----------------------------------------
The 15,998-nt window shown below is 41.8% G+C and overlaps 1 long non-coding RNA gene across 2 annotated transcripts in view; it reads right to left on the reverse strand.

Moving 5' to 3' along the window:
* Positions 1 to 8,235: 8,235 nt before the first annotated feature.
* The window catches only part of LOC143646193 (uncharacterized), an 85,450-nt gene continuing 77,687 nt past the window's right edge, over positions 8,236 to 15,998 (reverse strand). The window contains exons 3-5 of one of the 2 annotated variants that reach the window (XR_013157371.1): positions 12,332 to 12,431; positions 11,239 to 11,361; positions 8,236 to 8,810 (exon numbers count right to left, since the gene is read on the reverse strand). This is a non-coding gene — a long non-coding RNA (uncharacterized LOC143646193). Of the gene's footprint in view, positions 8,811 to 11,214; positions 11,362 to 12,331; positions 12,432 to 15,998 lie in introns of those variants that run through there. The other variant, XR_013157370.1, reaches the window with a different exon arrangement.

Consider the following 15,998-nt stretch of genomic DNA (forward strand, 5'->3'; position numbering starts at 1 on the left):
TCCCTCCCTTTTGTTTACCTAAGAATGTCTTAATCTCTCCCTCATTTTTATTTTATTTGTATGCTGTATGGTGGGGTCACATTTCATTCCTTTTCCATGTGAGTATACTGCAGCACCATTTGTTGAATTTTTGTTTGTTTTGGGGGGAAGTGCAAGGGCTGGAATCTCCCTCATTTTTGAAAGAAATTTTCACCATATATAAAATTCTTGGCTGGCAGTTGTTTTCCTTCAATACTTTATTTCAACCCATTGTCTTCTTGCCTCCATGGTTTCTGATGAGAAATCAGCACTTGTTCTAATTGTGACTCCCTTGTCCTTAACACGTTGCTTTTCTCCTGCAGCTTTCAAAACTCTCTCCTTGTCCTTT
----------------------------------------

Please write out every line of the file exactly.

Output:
The 15,998-nt window shown below is 41.8% G+C and overlaps 1 long non-coding RNA gene across 2 annotated transcripts in view; it reads right to left on the reverse strand.

Moving 5' to 3' along the window:
* Positions 1 to 8,235: 8,235 nt before the first annotated feature.
* The window catches only part of LOC143646193 (uncharacterized), an 85,450-nt gene continuing 77,687 nt past the window's right edge, over positions 8,236 to 15,998 (reverse strand). The window contains exons 3-5 of one of the 2 annotated variants that reach the window (XR_013157371.1): positions 12,332 to 12,431; positions 11,239 to 11,361; positions 8,236 to 8,810 (exon numbers count right to left, since the gene is read on the reverse strand). This is a non-coding gene — a long non-coding RNA (uncharacterized LOC143646193). Of the gene's footprint in view, positions 8,811 to 11,214; positions 11,362 to 12,331; positions 12,432 to 15,998 lie in introns of those variants that run through there. The other variant, XR_013157370.1, reaches the window with a different exon arrangement.

Consider the following 15,998-nt stretch of genomic DNA (forward strand, 5'->3'; position numbering starts at 1 on the left):
TCCCTCCCTTTTGTTTACCTAAGAATGTCTTAATCTCTCCCTCATTTTTATTTTATTTGTATGCTGTATGGTGGGGTCACATTTCATTCCTTTTCCATGTGAGTATACTGCAGCACCATTTGTTGAATTTTTGTTTGTTTTGGGGGGAAGTGCAAGGGCTGGAATCTCCCTCATTTTTGAAAGAAATTTTCACCATATATAAAATTCTTGGCTGGCAGTTGTTTTCCTTCAATACTTTATTTCAACCCATTGTCTTCTTGCCTCCATGGTTTCTGATGAGAAATCAGCACTTGTTCTAATTGTGACTCCCTTGTCCTTAACACGTTGCTTTTCTCCTGCAGCTTTCAAAACTCTCTCCTTGTCCTTT